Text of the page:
Good Drivers Just Drive

Inattention, caused generally by a road user being distracted, is the most common factor reported by police in fatal and serious injury crashes. Each year nearly half of all reported casualty crashes are attributed to inattention.

Driving is a complex task and requires the use and coordination of various skills – physical, cognitive and sensory. Despite this, drivers still engage in numerous activities whilst driving that can distract the driver’s attention from the task. These range from using mobile phones, to staring at an activity alongside the road, adjusting the controls of audio equipment, eating and drinking and distractions caused by children.

Research shows distractions can cause:

  • Drivers to straddle lanes on a multi lane road or veer across the road;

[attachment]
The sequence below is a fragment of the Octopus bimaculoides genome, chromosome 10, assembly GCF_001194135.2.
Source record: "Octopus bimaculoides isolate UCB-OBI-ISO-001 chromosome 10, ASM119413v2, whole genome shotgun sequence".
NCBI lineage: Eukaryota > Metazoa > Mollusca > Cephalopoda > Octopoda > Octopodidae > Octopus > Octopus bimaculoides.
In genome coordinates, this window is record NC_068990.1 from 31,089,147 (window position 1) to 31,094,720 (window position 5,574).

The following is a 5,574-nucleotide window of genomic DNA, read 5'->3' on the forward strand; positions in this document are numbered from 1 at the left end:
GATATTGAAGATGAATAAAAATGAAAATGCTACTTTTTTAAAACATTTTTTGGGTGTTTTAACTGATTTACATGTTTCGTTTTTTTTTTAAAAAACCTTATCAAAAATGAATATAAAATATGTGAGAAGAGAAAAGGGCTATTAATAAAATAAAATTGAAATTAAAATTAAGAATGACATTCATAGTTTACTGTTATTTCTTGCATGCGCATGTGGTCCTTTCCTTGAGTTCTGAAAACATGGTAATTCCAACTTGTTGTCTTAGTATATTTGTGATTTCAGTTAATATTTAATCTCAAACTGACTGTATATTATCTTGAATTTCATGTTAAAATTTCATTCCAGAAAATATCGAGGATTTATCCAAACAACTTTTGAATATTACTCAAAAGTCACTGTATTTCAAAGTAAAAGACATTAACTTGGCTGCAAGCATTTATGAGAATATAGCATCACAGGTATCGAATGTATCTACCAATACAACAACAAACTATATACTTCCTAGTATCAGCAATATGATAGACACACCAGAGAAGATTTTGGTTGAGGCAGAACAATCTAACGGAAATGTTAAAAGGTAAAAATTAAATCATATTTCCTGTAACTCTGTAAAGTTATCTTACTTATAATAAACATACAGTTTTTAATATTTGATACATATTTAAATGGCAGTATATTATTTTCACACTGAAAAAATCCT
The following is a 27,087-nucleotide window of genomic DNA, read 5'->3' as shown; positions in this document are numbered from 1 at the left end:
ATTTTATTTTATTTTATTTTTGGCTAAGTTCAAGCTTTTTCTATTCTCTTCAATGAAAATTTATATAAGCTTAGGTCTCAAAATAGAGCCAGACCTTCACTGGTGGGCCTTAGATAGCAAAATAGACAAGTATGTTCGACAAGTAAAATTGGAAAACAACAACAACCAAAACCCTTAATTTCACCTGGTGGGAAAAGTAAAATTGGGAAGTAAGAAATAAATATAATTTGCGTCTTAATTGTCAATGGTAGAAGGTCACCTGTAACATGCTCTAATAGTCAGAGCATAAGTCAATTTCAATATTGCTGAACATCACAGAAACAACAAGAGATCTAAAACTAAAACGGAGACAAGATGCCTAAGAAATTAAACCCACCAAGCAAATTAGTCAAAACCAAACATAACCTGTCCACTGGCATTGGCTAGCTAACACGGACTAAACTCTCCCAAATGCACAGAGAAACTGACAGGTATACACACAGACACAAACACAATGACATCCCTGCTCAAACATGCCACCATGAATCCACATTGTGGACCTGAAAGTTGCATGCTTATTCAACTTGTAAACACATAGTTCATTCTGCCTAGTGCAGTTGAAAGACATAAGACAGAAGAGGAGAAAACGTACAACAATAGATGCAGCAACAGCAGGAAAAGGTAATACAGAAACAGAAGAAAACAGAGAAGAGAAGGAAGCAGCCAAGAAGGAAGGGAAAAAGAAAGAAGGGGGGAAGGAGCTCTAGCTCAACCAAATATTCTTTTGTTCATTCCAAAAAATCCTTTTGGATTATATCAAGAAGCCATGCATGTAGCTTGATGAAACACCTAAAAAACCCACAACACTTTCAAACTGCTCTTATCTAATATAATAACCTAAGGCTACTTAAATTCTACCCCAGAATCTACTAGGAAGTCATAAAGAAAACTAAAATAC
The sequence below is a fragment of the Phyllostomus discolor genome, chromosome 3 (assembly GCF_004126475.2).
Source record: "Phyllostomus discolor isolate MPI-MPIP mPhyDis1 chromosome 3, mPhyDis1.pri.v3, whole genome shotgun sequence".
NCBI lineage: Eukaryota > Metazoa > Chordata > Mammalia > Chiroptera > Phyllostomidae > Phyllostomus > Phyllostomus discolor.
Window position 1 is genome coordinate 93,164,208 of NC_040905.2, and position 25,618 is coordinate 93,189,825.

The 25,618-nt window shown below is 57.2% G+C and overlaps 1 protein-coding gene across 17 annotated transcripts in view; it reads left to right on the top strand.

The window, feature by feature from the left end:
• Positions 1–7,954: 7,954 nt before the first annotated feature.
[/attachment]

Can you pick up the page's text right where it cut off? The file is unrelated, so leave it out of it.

• Drivers to drive inconsistently, speeding up or slowing down without apparent reason;
  • Difficulty in maintaining appropriate following distances from vehicles in front (eg tailgating);
  • Slower reaction times and hence heightened crash risk;
  • Impairment of the drivers judgement and awareness of safe gaps in traffic.

Drivers are more often distracted by activities that occur within the car than outside the vehicle. The major distraction activities, rated from highest to lowest, are:

  • Using/dialling mobile phone;
  • Adjusting radio, cassette, compact disc (CD);
  • Adjusting vehicle/climate controls;
  • Eating or drinking;
  • Passenger/children distraction.

Drivers believe the most common driving distraction is the use of hand held mobile phones. Specifically, drivers surveyed believed that using SMS is the distraction most likely to cause a crash with the next most distracting activities cited as:

  • Speaking on a mobile phone;
  • Replacing a CD;
  • Changing radio stations;
  • Reading a street directory, diary or map.

Do you drive like that? (I'm sorry, I drove like that sometime. I won't do that again. How about you? Leave your comments to me)